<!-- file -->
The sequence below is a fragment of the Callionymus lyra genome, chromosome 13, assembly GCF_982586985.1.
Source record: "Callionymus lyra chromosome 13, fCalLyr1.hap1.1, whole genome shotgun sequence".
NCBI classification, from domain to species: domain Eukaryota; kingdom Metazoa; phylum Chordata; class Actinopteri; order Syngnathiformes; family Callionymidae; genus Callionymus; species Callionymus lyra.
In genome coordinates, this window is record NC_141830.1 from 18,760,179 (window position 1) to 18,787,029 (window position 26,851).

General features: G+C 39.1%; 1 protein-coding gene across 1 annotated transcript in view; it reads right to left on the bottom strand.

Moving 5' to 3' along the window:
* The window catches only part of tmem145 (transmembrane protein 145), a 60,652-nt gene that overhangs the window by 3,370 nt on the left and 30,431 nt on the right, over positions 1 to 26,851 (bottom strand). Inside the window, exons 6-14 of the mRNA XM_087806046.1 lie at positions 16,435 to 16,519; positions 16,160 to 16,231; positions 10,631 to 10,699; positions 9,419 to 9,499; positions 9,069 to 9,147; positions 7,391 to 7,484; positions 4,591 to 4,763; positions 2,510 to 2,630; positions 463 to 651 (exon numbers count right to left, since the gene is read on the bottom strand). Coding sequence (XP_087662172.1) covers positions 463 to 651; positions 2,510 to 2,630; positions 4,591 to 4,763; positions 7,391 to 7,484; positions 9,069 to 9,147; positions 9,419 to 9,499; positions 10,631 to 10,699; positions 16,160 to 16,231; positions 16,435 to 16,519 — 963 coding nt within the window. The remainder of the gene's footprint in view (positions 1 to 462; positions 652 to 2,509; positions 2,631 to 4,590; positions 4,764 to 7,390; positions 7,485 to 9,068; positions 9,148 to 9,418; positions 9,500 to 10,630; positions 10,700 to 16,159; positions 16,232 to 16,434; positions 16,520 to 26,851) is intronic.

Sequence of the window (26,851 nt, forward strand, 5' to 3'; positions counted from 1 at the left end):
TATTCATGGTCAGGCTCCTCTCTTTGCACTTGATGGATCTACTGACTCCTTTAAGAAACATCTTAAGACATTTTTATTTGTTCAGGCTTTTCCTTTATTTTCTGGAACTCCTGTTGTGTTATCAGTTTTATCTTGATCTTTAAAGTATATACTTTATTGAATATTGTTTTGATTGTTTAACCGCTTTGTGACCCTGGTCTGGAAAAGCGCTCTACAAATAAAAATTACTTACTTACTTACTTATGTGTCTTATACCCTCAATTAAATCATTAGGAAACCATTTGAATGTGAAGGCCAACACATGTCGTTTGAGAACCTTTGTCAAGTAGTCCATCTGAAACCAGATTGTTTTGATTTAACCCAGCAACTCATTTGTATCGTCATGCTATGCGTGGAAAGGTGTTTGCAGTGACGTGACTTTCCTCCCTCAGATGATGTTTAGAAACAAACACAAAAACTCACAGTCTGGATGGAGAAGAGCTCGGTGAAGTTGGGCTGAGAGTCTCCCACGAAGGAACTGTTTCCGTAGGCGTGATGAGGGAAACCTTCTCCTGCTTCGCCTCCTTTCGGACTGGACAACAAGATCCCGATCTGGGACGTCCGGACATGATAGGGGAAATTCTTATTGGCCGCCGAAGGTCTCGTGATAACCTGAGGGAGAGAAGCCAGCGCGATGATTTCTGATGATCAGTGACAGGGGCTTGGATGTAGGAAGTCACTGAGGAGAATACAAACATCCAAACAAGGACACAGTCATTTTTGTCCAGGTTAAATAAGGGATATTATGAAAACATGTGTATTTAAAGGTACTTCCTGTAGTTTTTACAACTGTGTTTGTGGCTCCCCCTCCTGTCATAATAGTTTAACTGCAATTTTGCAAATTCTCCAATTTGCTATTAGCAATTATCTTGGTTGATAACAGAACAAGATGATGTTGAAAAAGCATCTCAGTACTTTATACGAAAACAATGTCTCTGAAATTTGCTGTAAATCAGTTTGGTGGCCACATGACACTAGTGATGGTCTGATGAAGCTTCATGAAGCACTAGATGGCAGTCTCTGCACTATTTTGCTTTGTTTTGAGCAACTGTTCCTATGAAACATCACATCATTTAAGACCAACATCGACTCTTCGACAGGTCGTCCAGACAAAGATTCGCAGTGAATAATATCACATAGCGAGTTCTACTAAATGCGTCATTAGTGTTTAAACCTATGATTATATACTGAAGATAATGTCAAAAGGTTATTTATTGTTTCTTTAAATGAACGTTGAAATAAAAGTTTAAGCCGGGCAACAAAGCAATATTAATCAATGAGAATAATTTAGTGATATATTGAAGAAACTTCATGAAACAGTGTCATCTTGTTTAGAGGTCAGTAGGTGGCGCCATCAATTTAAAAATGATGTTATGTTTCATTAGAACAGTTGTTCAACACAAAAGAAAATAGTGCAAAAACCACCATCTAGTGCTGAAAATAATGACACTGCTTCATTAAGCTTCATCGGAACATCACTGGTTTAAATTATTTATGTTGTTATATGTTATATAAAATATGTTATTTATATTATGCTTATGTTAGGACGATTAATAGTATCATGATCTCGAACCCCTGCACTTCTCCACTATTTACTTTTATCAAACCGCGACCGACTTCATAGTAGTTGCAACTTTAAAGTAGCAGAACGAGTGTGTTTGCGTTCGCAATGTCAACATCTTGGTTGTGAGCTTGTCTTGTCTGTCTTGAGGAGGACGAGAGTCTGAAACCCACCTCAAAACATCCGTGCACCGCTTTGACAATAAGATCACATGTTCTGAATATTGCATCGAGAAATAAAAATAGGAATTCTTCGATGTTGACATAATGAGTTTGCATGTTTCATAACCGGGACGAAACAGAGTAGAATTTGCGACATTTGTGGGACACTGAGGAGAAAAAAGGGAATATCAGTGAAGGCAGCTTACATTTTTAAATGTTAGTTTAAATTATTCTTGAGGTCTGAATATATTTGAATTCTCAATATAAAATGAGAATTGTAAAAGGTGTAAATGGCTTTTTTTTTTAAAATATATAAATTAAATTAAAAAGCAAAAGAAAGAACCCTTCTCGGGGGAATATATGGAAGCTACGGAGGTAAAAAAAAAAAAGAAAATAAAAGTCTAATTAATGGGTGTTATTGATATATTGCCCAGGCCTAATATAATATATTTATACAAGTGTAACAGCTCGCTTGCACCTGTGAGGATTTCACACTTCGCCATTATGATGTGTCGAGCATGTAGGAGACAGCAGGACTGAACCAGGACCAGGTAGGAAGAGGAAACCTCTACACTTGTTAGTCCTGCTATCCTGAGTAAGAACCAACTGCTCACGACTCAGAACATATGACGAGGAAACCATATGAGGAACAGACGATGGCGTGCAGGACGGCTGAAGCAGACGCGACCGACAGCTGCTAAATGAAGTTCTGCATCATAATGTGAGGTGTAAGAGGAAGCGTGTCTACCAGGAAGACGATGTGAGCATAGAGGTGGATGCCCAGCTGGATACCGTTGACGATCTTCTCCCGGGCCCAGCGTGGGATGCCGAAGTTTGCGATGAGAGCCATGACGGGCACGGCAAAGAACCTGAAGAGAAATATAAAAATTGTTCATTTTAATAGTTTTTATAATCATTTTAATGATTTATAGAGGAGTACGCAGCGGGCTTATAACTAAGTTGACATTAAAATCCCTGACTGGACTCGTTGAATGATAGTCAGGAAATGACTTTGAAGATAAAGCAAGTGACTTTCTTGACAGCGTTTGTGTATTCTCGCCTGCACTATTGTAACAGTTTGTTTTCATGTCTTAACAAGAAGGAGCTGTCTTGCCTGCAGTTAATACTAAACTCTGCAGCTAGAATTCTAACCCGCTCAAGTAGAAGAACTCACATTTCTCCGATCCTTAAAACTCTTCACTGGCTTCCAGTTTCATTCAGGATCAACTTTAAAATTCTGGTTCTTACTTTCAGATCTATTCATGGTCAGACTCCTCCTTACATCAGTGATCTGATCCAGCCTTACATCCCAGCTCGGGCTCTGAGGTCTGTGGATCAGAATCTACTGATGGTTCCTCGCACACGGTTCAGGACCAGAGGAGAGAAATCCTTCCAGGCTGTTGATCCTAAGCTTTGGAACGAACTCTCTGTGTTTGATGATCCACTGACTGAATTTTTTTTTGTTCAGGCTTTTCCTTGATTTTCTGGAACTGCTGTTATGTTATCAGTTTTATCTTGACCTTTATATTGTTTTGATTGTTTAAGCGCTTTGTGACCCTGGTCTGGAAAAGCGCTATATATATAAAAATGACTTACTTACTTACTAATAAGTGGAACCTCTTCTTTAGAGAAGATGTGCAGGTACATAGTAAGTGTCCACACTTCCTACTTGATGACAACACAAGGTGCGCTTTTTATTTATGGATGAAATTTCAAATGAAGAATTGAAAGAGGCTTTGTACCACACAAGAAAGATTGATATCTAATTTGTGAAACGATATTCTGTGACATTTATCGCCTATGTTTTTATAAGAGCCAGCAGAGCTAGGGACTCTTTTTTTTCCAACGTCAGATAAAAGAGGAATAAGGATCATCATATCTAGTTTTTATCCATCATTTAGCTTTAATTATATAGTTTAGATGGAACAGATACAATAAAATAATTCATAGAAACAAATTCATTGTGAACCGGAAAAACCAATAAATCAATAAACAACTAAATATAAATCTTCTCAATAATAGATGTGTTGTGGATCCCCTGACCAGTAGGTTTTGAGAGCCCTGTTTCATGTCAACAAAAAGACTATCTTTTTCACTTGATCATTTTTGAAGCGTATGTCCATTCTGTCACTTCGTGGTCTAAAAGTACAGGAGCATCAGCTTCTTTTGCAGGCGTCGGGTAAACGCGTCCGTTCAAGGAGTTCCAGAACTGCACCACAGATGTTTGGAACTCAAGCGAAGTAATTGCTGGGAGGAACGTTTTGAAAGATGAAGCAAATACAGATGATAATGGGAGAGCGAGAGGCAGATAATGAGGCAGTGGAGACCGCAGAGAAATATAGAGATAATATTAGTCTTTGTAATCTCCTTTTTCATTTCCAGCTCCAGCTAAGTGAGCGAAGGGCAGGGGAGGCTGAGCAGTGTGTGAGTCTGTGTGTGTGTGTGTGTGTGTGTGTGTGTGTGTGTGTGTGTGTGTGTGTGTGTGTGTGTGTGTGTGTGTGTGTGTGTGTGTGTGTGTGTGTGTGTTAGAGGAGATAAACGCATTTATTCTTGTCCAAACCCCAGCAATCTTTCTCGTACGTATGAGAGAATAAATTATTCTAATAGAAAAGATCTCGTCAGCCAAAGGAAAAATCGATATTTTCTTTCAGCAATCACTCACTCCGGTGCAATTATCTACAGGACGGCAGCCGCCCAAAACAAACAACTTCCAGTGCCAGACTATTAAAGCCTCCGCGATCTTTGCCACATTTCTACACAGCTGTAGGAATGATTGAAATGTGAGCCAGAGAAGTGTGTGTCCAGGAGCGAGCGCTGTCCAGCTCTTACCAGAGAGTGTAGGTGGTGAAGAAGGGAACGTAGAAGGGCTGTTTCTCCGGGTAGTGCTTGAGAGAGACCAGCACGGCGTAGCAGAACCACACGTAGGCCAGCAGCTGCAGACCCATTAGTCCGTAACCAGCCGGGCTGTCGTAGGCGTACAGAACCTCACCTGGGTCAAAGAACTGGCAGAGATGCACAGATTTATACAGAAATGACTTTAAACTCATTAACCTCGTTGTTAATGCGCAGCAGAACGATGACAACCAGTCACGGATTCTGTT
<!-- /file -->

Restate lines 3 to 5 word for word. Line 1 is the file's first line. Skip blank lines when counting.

NCBI classification, from domain to species: domain Eukaryota; kingdom Metazoa; phylum Chordata; class Actinopteri; order Syngnathiformes; family Callionymidae; genus Callionymus; species Callionymus lyra.
In genome coordinates, this window is record NC_141830.1 from 18,760,179 (window position 1) to 18,787,029 (window position 26,851).

General features: G+C 39.1%; 1 protein-coding gene across 1 annotated transcript in view; it reads right to left on the bottom strand.